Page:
2. Compare Dietrich Bonhoeffer’s sermon (2007:349-353) on Jeremiah 20:7 in London on 21 January 1934. Towards the end of this sermon, Bonhoeffer (2007) says: If only the word and the will and the power of God can be glorified in our weak, mortal, sinful lives, if only our powerlessness can be the dwelling place of divine power. Prisoners do not wear fancy clothes, they wear chains. Yet with those chains we glorify the victorious one who is advancing through the world, through all humankind. With our chains and ragged clothes and the scars we must bear, we praise the one whose truth and love and grace are glorified within us … The triumphal procession of truth and justice, of God and the gospel, continues through this world, pulling its captives after it in the wake of the victory chariot (p. 353).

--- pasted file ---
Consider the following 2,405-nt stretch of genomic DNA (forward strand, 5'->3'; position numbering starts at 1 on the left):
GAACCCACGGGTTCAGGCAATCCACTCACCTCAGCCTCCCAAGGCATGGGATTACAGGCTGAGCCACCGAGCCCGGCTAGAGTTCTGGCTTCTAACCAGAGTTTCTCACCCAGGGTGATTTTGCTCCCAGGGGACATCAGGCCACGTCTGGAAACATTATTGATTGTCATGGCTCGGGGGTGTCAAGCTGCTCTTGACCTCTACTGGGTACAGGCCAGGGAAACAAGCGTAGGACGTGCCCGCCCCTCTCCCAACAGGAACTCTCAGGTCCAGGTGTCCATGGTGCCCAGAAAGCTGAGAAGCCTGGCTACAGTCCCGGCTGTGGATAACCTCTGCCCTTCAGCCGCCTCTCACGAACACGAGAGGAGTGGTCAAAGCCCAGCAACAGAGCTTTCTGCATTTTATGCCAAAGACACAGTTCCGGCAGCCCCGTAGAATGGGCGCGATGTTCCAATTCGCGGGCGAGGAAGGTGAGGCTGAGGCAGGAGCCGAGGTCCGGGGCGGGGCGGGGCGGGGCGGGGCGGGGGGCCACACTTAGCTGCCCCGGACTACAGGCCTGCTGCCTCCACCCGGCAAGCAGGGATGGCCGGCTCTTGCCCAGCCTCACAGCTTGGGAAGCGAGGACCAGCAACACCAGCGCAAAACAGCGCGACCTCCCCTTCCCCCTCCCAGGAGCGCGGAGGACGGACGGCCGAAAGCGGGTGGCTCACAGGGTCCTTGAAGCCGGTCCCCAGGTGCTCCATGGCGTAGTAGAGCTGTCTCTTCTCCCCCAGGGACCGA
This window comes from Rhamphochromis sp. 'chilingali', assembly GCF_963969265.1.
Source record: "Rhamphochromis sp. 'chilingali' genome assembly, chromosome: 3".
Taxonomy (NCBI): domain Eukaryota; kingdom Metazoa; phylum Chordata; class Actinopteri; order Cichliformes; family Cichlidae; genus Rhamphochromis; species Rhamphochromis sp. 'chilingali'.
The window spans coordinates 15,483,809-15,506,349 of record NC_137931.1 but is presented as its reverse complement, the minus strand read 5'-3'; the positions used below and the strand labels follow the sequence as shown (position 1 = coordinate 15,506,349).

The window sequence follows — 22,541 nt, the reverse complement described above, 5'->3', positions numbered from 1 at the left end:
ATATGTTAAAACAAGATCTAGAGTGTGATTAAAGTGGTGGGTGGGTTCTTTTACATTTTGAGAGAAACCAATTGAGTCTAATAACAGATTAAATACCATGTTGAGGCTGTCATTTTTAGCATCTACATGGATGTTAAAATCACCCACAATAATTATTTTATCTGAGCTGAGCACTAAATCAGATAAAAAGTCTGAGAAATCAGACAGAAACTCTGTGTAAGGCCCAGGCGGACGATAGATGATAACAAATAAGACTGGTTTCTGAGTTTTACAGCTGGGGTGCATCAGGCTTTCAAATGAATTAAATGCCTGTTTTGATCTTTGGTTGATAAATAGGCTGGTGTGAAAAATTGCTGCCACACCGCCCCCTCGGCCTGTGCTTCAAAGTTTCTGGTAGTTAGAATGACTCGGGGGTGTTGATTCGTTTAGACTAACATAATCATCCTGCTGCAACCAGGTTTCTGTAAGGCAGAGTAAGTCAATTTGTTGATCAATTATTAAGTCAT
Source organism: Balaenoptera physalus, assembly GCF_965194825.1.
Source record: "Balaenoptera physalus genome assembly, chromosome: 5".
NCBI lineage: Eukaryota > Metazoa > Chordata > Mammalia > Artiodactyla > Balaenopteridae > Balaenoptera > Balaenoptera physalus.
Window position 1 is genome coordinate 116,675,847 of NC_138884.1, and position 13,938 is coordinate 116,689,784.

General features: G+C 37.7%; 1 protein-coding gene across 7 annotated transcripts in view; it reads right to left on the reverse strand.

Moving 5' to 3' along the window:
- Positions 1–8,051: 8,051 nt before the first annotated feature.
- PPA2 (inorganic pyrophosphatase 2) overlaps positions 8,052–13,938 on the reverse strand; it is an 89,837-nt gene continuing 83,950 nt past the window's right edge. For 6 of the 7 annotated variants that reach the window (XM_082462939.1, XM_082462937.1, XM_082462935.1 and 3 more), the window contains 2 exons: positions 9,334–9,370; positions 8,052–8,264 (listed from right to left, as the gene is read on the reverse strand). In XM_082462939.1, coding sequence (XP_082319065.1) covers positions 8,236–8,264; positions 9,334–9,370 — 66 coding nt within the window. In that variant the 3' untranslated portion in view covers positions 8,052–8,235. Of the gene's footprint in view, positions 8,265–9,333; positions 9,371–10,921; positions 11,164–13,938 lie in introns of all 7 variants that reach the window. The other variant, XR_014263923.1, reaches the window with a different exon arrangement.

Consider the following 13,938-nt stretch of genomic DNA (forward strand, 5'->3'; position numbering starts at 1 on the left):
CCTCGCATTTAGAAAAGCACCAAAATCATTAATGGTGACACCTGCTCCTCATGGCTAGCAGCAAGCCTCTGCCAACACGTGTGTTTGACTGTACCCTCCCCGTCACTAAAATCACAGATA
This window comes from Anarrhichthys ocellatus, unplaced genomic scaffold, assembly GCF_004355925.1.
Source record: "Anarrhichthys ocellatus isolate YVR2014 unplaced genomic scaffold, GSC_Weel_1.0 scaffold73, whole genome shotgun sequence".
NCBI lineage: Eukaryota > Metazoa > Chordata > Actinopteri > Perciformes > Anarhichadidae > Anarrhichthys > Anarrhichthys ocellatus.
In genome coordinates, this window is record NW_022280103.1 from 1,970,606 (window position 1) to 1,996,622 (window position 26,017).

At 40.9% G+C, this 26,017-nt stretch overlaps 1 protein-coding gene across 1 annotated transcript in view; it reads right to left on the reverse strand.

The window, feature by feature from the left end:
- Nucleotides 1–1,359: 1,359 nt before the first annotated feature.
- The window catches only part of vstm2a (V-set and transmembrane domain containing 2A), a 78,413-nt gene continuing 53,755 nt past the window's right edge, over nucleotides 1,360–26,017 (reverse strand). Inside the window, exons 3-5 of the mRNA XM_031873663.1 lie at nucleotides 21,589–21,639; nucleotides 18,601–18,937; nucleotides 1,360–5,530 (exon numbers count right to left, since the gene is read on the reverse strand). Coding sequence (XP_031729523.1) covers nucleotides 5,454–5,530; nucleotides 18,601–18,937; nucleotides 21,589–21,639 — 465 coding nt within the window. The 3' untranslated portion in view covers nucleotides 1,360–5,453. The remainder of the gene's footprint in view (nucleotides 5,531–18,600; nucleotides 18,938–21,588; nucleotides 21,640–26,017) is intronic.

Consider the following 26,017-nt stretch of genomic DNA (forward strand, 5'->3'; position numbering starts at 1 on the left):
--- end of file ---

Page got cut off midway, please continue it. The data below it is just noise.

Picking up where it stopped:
This sermon was written in the tension-filled days before Hitler gave a reception for church leaders, and Bonhoeffer strongly opposed the church leaders’ uncritical alliance with the Nazi government.

3. The New Revised Standard Version translates the verse: ‘As he came near and saw the city, he wept over it, saying: If you, even you, have only recognized on this days the things that make for peace’ (Lk 19:41, 42).


 

Crossref Citations

1. Gerald John Pillay’s prophetic role in the South African and New Zealand contexts
Johannes W. Hofmeyr
HTS Teologiese Studies / Theological Studies  vol: 75  issue: 1  year: 2019  
doi: 10.4102/hts.v75i1.5395